New Beginnings

The first time I saw Spice, she was cowering under her Kuranda dog bed in the tiny space between it and the floor. Her leash was attached, and would remain that way for some time as she was impossibly shy and would bolt when approached.

She was part of a group of dogs surrendered from a breeder. At one year of age, she had no idea what it meant to live inside or with people. All she knew were other dogs and the safety of a single pen. Her evaluation said “frightened; shy; no idea what to do with a toy; has had no socialization to people; best to go to a home with other dogs.”

She made tiny baby steps forward with select human friends going ever so slowly in the hopes that she would learn to trust.

It can happen, but in the kennel environment, it takes much longer.

Lisa is one of team leads. She has a very special way with the dogs; part dog whisperer, part “let’s go!-er.”

Where others coddle, Lisa confidently expects. She sizes up a dog and when she believes it can do more, somehow, it starts believing it too. She was the first to get a collar on our once feral, River.

At one year of age, he had been living along the river’s edge for who knows how long. Finally captured with a Ketchall, the animal control pole, he wanted nothing to do with anything going over his head or around his neck. A collar and leash were his ticket out of the outside enclosure to indoor comfort. Thankfully, he arrived in the late spring when the weather was good.

Lisa earned his trust enough to allow his face to be pet, starting from the nose. When she sat with him to do this, he would close his eyes. One day, during this session, she waited for his eyes to close and just slipped on the collar. He could have backed out as he had done with so many others, but he allowed it. Perhaps it was the fluidness of her gesture or her sheer determination that caught River off guard, but on the collar went and so began his rehabilitation.

So it was no surprise that Lisa packed up our shy girl and brought her home. There, big Golden teddy bear Dakota could guide her

and little Kiki could help her to be brave.

They were joined by Mamacita and Babycakes—two Chihuahuas that were dumped in the fields near the rescue and wormed their way into Lisa’s heart (and car) as pretend fosters

—and Forrest, a very special needs boy.

This unlikely pack was obviously exactly what Spice needed because the next time I saw her – she looked like this.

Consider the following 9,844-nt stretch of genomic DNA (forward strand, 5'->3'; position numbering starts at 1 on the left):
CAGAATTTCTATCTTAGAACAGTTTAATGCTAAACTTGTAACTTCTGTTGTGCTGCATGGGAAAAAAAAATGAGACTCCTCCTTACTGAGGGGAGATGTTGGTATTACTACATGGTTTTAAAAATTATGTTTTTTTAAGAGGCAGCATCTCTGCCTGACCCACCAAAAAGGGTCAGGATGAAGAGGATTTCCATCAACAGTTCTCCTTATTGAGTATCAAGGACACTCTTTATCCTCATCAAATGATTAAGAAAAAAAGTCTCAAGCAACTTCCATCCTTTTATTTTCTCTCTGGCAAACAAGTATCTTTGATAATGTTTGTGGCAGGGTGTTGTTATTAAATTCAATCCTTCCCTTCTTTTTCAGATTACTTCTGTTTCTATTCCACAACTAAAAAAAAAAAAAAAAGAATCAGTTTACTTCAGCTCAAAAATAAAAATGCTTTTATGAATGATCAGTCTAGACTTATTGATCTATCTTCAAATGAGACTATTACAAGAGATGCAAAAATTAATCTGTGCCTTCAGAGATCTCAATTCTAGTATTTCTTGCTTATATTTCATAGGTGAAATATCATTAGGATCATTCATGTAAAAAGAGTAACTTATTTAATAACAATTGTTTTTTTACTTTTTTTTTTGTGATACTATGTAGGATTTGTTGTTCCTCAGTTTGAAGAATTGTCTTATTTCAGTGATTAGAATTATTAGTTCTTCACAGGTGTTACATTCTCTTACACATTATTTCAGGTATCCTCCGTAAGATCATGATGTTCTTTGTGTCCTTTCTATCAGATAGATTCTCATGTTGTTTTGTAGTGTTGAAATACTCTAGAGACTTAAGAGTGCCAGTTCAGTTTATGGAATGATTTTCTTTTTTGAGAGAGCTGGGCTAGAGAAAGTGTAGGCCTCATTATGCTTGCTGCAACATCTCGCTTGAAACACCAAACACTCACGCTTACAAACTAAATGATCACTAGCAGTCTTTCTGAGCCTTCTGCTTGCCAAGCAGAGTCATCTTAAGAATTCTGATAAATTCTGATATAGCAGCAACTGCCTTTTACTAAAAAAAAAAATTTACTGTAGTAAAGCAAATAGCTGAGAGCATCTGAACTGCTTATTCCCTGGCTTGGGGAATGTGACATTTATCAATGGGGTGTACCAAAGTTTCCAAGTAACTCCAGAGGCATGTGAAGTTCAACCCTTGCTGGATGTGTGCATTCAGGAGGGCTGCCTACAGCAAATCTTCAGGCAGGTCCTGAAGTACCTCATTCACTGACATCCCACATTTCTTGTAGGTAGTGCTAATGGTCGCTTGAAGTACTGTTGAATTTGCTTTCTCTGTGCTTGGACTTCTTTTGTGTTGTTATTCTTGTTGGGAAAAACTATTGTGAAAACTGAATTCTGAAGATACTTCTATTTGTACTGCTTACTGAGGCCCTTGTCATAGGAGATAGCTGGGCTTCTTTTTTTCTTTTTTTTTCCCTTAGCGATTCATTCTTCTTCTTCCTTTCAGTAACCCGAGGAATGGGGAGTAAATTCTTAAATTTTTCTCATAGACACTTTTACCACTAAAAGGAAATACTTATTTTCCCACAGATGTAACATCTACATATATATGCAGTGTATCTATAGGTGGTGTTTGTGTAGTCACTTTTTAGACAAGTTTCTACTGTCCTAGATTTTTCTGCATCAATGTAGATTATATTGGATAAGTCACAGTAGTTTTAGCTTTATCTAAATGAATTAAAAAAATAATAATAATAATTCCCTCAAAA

Inside every winter lies the beginnings of spring just waiting for its right time and opportunity to blossom.

One year later, Spice’s whole life and happiness have changed for the better because someone believed that she was capable of more.

She’s rolling in the new year as a completely different dog.

There is no telling what a fresh start, love and companionship will bring to our rescued dogs in 2019 –

and I can’t wait to see. Here is to a year full of new beginnings.

All I want for Christmas?

I wasn’t exactly looking for a puppy for Christmas, but when one arrived about a week before, how could I not bring it home to foster?

Surrendered at 14 weeks, Leo is an adorable yellow Lab puppy. His people purchased him and figured out within a week’s time that they were not cut out for puppy raising. Having a really bad feeling about the breeder, they thankfully brought him to Homeward Bound instead of returning him. He checked in on Friday morning and was loaded into my car by Friday afternoon, headed for Camp Yogi. And then the fun began!

He took to my Yogi and Jackson immediately.

He slept in his crate through the night.
He went potty where he was supposed to.
And then my husband foolishly remarked: “He must be the easiest puppy we have had yet.”
Leo had played us well.

Shortly thereafter, Leo’s true personality came bursting through. He is one of the busiest, bounciest, flying-highest puppies we have every fostered.

He turned on the gas stove; he stole things off the counter; when he couldn’t reach, he used Yogi as a ladder.
He had zoomies of epic proportion, and tantrums to match if they could not be exercised (exorcised?) out.

A tired puppy is a good puppy, and we were able to keep him tired enough to weather the hurricane –

until he went in for his neuter surgery and Doc said “no jumping or running for 10 days.”

I managed 48 hours before surrendering to his will.

Forewarned, the in-laws cancelled their Christmas visit and we prepared to spend the long holiday weekend playing, chasing, and keeping the house from burning down.